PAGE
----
Colder weather bringing changes for local restaurants with outdoor dining

Sarah Sole
ThisWeek group
Hudson 29 Kitchen + Drink server Hannah Fall clears a plate for New Albany residents Brett and Angela Douglas on Nov. 4 at the restaurant in New Albany. The Douglases chose to sit in the restaurant's "three-seasons room," which has drop-down walls on three sides, allowing air to circulate more freely.

Bolstered by good weather, the patio at Soulshine Tavern & Kitchen in New Albany typically was full during the warmer months, according to owner Andrew Arthurs.

“It was really important over the summer months,” he said.

Now that the weather is changing with winter right around the corner, the restaurant is trying prolong the patio’s life.

Arthurs said staff members have installed three space heaters there, although he acknowledged when regular snowfall begins, eating outside could prove challenging.

“We’re going to try to get all we can out of it,” he said.

Soulshine, 266 E. Main St., is one of several New Albany restaurants prepping for winter weather during the continuing COVID-19 coronavirus pandemic.

As temperatures plummet, restaurants across the state could feel the bite in their bottom lines.

Related story:Winter is coming: Dublin restaurants brace for outdoor-dining adjustment

According to results from a recent Ohio Restaurant Association poll, 46% of businesses surveyed believed if they continued to operate at their current capacity, they would be forced to close within nine months. Fifty-seven percent of those surveyed said they were operating at less than 60% capacity because of social-distancing requirements.

The poll was conducted from Oct. 10 to 13 and references information from Sept. 21 to Oct. 4. More than 100 restaurants, bars and food-service establishments across the state responded.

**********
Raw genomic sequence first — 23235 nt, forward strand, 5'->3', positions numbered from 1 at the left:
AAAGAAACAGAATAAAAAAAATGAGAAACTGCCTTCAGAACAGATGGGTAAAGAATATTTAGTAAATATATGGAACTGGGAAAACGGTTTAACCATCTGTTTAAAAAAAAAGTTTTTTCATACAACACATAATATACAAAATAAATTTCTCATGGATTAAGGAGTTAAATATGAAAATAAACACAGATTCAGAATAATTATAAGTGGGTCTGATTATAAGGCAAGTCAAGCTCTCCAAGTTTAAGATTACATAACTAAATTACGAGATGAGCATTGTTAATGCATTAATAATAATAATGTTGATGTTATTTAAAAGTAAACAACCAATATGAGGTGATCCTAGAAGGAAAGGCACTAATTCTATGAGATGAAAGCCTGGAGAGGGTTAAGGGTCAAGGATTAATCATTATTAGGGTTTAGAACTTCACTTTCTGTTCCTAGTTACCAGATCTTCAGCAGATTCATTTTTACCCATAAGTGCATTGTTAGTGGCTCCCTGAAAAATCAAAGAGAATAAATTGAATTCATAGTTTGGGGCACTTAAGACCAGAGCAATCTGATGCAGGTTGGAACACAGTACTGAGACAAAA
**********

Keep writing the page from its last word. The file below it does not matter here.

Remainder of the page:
Homa Lily Moheimani, manager of media and communications for the ORA, said she expects the situation to become worse with patios closing. 

"They’re trying to be as creative as possible,” she said, by adding outdoor dining tents, igloos and heaters to patio areas.

Outdoor seating has been critical to restaurants coping with the challenges of the pandemic, Arthurs said.

For now, he said, Soulshine would continue to offer live music on its patio, which has seven tables.

Arthurs said he also is hoping to emphasize carryout orders like he did at the beginning of the pandemic in March.

A new menu will be rolled out this month to reflect the new season, Arthurs said, and those items should travel well for carryout orders.

Elsewhere in New Albany, Jeremy Hughes, acting general manager of Hudson 29 Kitchen + Drink, said as cooler temperatures come along, the restaurant would lose several patio tables.

But the restaurant, which is at 260 Market St. in New Albany, is preparing for winter in other ways.

Hudson 29 Kitchen + Drink bartender Ian Giles takes an order out to a vehicle parked curbside Nov. 5 at the restaurant in New Albany. Curbside deliveries have become a larger portion of the restaurant's business sine the start of the COVID-19 coronavirus pandemic in March.

Hughes said Cameron Mitchell Restaurants, which owns Hudson 29 and several other central Ohio eateries, is installing new filtration systems in its restaurants to filter and kill viruses and bacteria. One such system recently was installed for Hudson 29, he said.

A “three-seasons room” at Hudson 29 also could prove useful, he said.

Hughes said the room has drop-down walls on three sides, allowing air to circulate more freely. Overhead heaters keep the space warm, though it would be too cold for patrons in the middle of winter, he said.

Some guests have found that the three-seasons room accommodates their needs even if they do not want to sit in other areas of the restaurant, Hughes said.

The space can fit about six tables, he said. Though it is not as large as the dining room, “every table counts,” he said.

Patio season also is ending at Rusty Bucket Restaurant & Tavern at 180 Market St.

Manager Matt Miller said the patio closed the first week of November.

The loss of 10 tables “affects us a little bit,” Miller said.

The deficit could mean that the restaurant misses out on a thousands of dollars a day, he said.

Still, Miller said, the restaurant has a faithful customer base. During the weekend, Rusty Bucket gets busy enough to use its private dining room, which has a few tables, he said.

Although the restaurant isn’t doing as well now as it has in years past, business has been at or exceeding what was expected, Miller said.

“We’re surviving,” he said. “We’re doing the best we can do."

ssole@thisweeknews.com

@ThisWeekSarah